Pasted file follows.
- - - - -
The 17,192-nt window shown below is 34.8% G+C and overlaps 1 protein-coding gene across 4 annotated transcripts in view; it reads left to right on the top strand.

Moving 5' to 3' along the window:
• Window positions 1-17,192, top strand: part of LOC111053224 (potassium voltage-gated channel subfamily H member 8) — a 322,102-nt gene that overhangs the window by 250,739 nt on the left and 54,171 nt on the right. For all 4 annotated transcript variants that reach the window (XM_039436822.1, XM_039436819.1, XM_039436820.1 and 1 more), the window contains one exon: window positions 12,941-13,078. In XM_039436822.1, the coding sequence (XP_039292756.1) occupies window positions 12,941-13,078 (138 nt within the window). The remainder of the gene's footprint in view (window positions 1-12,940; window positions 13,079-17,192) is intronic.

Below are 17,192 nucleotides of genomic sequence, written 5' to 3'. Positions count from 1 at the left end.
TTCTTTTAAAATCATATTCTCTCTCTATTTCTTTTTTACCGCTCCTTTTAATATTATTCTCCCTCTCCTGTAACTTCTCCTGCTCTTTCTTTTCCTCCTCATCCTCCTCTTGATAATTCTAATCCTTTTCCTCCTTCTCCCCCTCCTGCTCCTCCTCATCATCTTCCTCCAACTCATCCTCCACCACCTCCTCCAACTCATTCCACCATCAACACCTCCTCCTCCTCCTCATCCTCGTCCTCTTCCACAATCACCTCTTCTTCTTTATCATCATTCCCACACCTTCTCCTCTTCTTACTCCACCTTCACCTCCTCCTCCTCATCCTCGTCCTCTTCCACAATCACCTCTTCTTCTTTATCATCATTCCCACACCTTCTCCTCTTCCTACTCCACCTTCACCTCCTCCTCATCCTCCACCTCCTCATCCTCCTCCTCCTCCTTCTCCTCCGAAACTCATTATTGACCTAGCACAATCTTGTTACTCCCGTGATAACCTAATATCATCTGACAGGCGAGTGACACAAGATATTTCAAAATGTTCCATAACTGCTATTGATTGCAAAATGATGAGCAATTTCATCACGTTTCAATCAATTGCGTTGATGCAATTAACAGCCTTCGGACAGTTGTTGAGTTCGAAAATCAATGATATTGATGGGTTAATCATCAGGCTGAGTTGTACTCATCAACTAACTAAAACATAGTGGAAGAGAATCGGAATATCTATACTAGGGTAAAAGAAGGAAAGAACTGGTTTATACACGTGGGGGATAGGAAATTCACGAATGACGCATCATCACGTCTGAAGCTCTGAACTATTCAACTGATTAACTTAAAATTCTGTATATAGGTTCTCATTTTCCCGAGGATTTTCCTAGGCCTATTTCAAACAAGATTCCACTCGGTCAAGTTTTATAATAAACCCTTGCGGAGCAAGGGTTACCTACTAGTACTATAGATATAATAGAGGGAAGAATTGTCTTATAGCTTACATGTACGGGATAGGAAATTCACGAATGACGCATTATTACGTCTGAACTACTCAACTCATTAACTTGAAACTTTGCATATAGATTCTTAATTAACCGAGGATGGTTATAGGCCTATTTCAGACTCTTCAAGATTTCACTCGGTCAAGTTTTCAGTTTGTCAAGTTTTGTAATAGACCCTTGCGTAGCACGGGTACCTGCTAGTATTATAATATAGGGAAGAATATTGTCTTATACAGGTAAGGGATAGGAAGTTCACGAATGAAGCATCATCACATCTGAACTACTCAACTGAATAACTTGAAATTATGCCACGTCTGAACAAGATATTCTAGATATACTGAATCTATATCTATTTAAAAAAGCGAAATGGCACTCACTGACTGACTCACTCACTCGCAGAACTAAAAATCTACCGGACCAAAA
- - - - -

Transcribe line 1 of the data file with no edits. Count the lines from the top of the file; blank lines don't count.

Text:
The 17,192-nt window shown below is 34.8% G+C and overlaps 1 protein-coding gene across 4 annotated transcripts in view; it reads left to right on the top strand.